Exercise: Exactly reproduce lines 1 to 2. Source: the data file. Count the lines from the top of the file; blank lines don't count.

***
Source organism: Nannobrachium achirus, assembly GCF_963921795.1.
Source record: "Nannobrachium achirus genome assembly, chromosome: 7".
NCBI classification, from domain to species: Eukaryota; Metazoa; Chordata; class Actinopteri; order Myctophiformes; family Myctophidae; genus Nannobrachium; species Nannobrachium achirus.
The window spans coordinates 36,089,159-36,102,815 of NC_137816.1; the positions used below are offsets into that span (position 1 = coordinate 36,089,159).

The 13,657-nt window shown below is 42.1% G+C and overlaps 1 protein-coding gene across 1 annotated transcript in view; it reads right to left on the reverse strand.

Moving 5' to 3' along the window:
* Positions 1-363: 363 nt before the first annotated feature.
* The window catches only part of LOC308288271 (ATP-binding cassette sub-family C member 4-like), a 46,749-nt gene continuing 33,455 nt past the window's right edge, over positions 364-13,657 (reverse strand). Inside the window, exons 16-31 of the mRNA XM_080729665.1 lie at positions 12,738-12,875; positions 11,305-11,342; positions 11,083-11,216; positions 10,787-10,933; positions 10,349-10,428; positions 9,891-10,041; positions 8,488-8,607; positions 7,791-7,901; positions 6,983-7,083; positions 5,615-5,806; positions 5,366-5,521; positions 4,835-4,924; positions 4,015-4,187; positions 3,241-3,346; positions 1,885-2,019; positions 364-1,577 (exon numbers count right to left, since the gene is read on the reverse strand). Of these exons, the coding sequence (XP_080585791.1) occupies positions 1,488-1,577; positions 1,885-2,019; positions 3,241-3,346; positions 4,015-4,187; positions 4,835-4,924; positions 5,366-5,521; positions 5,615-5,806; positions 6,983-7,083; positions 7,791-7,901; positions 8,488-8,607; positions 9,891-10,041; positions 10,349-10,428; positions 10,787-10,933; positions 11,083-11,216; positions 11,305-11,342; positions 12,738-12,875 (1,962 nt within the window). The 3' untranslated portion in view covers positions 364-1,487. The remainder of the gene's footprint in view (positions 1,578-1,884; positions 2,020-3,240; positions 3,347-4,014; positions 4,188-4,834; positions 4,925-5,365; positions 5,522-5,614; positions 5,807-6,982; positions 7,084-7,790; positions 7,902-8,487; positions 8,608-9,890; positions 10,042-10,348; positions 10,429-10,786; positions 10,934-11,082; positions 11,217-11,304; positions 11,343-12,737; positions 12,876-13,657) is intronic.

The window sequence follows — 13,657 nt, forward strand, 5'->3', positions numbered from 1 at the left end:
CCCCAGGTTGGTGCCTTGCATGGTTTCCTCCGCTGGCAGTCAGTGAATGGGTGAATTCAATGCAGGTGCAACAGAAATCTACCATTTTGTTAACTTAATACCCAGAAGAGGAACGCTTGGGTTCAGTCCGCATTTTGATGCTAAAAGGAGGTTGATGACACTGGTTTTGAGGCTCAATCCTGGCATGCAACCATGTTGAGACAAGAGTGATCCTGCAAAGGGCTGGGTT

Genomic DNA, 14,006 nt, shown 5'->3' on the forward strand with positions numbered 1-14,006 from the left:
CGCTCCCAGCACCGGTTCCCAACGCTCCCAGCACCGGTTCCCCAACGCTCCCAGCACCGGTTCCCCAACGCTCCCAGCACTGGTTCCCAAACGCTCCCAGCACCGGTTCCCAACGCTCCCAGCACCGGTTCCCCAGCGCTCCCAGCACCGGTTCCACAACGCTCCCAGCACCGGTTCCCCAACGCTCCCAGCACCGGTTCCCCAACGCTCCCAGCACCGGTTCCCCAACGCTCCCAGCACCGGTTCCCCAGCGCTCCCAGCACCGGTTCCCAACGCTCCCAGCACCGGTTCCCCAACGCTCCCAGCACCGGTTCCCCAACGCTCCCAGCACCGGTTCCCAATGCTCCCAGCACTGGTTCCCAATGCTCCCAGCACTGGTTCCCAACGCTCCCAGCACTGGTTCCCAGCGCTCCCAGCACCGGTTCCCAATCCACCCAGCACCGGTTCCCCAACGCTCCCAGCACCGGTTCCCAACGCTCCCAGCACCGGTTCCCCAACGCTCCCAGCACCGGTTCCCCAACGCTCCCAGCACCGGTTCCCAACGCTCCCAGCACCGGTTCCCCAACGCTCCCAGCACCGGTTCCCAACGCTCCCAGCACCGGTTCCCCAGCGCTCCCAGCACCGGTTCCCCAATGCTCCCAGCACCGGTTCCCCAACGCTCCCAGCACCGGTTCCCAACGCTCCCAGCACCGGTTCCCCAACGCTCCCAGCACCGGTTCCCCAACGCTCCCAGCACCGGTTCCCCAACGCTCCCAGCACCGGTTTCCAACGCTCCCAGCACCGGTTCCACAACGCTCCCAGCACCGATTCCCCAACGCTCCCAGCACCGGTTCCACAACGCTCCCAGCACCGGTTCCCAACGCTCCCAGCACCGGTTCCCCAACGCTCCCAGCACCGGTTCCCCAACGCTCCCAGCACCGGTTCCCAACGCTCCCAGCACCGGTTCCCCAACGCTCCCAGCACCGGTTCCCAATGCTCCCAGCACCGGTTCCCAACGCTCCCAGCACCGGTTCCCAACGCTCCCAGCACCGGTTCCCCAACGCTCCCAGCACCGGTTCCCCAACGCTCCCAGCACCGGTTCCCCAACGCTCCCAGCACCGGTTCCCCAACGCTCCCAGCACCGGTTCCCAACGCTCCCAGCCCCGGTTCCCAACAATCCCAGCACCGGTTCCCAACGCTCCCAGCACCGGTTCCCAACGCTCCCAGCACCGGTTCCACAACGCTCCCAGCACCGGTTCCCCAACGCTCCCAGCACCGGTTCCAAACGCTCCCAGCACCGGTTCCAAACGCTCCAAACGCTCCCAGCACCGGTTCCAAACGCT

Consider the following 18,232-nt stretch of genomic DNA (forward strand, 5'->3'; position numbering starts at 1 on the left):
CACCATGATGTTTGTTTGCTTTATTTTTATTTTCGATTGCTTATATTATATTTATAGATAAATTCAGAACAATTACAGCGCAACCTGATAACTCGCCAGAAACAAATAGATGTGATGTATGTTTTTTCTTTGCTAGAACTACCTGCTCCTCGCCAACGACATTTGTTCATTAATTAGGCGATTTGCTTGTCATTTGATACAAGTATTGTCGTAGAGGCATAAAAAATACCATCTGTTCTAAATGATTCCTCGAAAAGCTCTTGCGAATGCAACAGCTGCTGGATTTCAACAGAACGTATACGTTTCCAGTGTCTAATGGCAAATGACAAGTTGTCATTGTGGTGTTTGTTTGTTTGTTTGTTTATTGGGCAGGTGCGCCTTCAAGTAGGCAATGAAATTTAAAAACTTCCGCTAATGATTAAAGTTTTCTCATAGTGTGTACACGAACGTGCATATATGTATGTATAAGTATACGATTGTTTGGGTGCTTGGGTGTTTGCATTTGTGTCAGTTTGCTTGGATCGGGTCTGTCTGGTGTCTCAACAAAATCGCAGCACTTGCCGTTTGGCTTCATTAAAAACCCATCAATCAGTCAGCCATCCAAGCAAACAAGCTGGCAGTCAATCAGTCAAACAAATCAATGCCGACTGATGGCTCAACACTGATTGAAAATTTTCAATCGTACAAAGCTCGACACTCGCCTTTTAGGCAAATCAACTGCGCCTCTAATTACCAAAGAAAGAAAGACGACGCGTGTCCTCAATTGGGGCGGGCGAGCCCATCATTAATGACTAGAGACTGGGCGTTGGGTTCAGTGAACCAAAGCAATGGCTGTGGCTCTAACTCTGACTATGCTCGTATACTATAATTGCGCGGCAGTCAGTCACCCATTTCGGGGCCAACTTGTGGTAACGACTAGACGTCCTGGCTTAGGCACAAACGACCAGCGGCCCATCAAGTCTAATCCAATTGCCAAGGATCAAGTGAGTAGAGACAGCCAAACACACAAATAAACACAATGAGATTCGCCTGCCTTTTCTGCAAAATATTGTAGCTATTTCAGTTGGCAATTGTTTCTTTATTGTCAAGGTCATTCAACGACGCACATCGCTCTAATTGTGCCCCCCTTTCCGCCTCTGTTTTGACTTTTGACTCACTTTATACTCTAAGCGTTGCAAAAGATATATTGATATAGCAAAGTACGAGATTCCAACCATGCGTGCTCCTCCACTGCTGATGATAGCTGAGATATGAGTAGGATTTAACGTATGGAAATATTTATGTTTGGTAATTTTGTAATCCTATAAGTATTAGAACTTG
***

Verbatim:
Source organism: Nannobrachium achirus, assembly GCF_963921795.1.
Source record: "Nannobrachium achirus genome assembly, chromosome: 7".